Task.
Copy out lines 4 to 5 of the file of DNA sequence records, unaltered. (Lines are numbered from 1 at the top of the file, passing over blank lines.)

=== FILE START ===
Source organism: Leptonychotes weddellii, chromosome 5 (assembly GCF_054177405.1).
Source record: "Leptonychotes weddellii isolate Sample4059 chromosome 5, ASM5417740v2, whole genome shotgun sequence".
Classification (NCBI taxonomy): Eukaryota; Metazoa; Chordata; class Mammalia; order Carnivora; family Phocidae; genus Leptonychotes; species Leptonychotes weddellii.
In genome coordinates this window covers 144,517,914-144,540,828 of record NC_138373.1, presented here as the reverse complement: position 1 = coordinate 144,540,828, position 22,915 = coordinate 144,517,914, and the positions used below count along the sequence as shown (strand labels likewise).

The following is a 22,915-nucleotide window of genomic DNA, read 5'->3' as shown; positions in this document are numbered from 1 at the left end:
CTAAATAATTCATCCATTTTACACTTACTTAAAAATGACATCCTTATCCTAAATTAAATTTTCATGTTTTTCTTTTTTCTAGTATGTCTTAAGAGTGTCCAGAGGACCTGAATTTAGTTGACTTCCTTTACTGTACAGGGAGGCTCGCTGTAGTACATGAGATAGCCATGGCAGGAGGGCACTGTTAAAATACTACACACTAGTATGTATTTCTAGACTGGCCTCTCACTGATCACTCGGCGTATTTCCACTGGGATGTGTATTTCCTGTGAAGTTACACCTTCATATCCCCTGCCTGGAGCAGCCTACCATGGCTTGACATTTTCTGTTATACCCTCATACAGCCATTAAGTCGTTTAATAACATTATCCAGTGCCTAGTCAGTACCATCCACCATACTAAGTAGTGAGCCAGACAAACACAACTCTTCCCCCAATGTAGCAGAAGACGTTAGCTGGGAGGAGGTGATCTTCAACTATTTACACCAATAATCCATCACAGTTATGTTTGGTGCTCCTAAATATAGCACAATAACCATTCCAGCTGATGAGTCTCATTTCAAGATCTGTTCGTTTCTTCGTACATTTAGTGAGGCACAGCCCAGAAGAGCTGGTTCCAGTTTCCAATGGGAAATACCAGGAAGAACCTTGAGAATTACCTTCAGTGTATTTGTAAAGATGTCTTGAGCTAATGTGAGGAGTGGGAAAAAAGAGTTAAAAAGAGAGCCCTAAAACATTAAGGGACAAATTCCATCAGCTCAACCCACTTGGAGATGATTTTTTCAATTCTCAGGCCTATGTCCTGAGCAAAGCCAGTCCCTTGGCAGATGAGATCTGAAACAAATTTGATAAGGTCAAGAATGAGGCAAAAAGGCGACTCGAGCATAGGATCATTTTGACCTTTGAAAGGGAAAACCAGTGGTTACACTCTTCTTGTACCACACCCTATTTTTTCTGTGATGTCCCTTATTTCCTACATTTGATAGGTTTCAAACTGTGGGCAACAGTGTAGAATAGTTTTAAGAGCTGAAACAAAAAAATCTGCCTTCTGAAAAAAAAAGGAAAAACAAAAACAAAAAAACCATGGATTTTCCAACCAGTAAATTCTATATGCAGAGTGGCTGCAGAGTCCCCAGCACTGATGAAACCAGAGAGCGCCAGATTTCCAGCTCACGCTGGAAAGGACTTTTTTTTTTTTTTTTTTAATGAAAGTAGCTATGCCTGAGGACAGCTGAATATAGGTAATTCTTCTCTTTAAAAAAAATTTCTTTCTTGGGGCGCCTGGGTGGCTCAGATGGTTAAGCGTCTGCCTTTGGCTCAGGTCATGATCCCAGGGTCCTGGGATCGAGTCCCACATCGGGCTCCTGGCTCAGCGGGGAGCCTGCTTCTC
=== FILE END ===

In genome coordinates this window covers 144,517,914-144,540,828 of record NC_138373.1, presented here as the reverse complement: position 1 = coordinate 144,540,828, position 22,915 = coordinate 144,517,914, and the positions used below count along the sequence as shown (strand labels likewise).

The following is a 22,915-nucleotide window of genomic DNA, read 5'->3' as shown; positions in this document are numbered from 1 at the left end: